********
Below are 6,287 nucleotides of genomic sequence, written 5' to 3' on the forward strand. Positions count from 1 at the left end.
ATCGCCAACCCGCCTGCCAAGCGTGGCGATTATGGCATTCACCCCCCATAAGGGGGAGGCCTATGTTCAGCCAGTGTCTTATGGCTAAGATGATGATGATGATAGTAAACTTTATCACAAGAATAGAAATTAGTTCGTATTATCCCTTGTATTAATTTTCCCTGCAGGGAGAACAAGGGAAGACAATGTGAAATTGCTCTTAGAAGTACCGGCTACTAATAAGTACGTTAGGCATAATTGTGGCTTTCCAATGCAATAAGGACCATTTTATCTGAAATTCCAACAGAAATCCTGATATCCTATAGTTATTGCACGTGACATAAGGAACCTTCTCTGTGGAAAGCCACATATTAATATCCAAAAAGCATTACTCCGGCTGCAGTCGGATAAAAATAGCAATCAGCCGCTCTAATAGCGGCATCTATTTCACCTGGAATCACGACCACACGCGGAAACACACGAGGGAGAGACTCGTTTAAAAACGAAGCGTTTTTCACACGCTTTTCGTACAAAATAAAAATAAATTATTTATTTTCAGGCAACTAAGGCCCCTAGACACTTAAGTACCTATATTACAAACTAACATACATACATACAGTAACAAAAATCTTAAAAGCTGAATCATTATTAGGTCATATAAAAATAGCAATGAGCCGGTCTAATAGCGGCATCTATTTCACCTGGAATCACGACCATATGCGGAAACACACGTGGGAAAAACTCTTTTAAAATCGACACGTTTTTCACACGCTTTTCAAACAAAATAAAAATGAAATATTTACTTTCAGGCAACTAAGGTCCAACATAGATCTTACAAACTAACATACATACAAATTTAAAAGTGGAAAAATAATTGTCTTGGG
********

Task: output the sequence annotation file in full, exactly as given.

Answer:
Below are 6,287 nucleotides of genomic sequence, written 5' to 3' on the forward strand. Positions count from 1 at the left end.
ATCGCCAACCCGCCTGCCAAGCGTGGCGATTATGGCATTCACCCCCCATAAGGGGGAGGCCTATGTTCAGCCAGTGTCTTATGGCTAAGATGATGATGATGATAGTAAACTTTATCACAAGAATAGAAATTAGTTCGTATTATCCCTTGTATTAATTTTCCCTGCAGGGAGAACAAGGGAAGACAATGTGAAATTGCTCTTAGAAGTACCGGCTACTAATAAGTACGTTAGGCATAATTGTGGCTTTCCAATGCAATAAGGACCATTTTATCTGAAATTCCAACAGAAATCCTGATATCCTATAGTTATTGCACGTGACATAAGGAACCTTCTCTGTGGAAAGCCACATATTAATATCCAAAAAGCATTACTCCGGCTGCAGTCGGATAAAAATAGCAATCAGCCGCTCTAATAGCGGCATCTATTTCACCTGGAATCACGACCACACGCGGAAACACACGAGGGAGAGACTCGTTTAAAAACGAAGCGTTTTTCACACGCTTTTCGTACAAAATAAAAATAAATTATTTATTTTCAGGCAACTAAGGCCCCTAGACACTTAAGTACCTATATTACAAACTAACATACATACATACAGTAACAAAAATCTTAAAAGCTGAATCATTATTAGGTCATATAAAAATAGCAATGAGCCGGTCTAATAGCGGCATCTATTTCACCTGGAATCACGACCATATGCGGAAACACACGTGGGAAAAACTCTTTTAAAATCGACACGTTTTTCACACGCTTTTCAAACAAAATAAAAATGAAATATTTACTTTCAGGCAACTAAGGTCCAACATAGATCTTACAAACTAACATACATACAAATTTAAAAGTGGAAAAATAATTGTCTTGGG